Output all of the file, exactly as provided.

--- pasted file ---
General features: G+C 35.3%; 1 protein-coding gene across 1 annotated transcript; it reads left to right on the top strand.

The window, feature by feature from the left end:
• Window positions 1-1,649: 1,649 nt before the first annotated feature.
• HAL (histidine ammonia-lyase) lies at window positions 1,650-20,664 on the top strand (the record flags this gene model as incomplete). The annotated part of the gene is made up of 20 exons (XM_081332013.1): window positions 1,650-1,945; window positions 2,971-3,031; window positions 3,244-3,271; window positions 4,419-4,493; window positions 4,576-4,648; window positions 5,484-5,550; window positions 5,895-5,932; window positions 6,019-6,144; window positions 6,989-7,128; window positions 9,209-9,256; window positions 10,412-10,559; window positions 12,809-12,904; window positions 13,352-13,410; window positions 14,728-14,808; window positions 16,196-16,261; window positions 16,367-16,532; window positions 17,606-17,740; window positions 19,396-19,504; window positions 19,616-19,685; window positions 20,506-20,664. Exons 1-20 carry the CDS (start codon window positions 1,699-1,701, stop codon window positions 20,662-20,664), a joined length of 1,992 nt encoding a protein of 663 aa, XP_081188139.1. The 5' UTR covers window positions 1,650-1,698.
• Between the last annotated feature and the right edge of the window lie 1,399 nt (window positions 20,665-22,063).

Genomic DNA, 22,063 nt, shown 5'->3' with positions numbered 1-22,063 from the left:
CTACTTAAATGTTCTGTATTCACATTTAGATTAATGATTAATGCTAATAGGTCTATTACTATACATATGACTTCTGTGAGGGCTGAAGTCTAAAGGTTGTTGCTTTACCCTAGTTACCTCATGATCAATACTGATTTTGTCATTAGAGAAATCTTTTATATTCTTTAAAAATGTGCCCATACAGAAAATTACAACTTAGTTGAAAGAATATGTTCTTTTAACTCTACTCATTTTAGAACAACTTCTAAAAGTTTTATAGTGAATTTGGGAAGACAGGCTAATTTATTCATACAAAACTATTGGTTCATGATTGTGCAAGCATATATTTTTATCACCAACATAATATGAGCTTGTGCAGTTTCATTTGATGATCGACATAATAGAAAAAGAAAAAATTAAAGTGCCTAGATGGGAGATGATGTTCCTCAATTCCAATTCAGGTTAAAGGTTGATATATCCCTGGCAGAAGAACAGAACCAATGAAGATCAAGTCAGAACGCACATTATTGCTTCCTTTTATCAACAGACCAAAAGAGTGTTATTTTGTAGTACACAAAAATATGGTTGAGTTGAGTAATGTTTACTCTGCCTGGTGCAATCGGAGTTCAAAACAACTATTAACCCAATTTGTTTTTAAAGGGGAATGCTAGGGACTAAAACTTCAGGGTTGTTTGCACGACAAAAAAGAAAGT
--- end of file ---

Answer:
General features: G+C 35.3%; 1 protein-coding gene across 1 annotated transcript; it reads left to right on the top strand.

The window, feature by feature from the left end:
• Window positions 1-1,649: 1,649 nt before the first annotated feature.
• HAL (histidine ammonia-lyase) lies at window positions 1,650-20,664 on the top strand (the record flags this gene model as incomplete). The annotated part of the gene is made up of 20 exons (XM_081332013.1): window positions 1,650-1,945; window positions 2,971-3,031; window positions 3,244-3,271; window positions 4,419-4,493; window positions 4,576-4,648; window positions 5,484-5,550; window positions 5,895-5,932; window positions 6,019-6,144; window positions 6,989-7,128; window positions 9,209-9,256; window positions 10,412-10,559; window positions 12,809-12,904; window positions 13,352-13,410; window positions 14,728-14,808; window positions 16,196-16,261; window positions 16,367-16,532; window positions 17,606-17,740; window positions 19,396-19,504; window positions 19,616-19,685; window positions 20,506-20,664. Exons 1-20 carry the CDS (start codon window positions 1,699-1,701, stop codon window positions 20,662-20,664), a joined length of 1,992 nt encoding a protein of 663 aa, XP_081188139.1. The 5' UTR covers window positions 1,650-1,698.
• Between the last annotated feature and the right edge of the window lie 1,399 nt (window positions 20,665-22,063).

Genomic DNA, 22,063 nt, shown 5'->3' with positions numbered 1-22,063 from the left:
CTACTTAAATGTTCTGTATTCACATTTAGATTAATGATTAATGCTAATAGGTCTATTACTATACATATGACTTCTGTGAGGGCTGAAGTCTAAAGGTTGTTGCTTTACCCTAGTTACCTCATGATCAATACTGATTTTGTCATTAGAGAAATCTTTTATATTCTTTAAAAATGTGCCCATACAGAAAATTACAACTTAGTTGAAAGAATATGTTCTTTTAACTCTACTCATTTTAGAACAACTTCTAAAAGTTTTATAGTGAATTTGGGAAGACAGGCTAATTTATTCATACAAAACTATTGGTTCATGATTGTGCAAGCATATATTTTTATCACCAACATAATATGAGCTTGTGCAGTTTCATTTGATGATCGACATAATAGAAAAAGAAAAAATTAAAGTGCCTAGATGGGAGATGATGTTCCTCAATTCCAATTCAGGTTAAAGGTTGATATATCCCTGGCAGAAGAACAGAACCAATGAAGATCAAGTCAGAACGCACATTATTGCTTCCTTTTATCAACAGACCAAAAGAGTGTTATTTTGTAGTACACAAAAATATGGTTGAGTTGAGTAATGTTTACTCTGCCTGGTGCAATCGGAGTTCAAAACAACTATTAACCCAATTTGTTTTTAAAGGGGAATGCTAGGGACTAAAACTTCAGGGTTGTTTGCACGACAAAAAAGAAAGT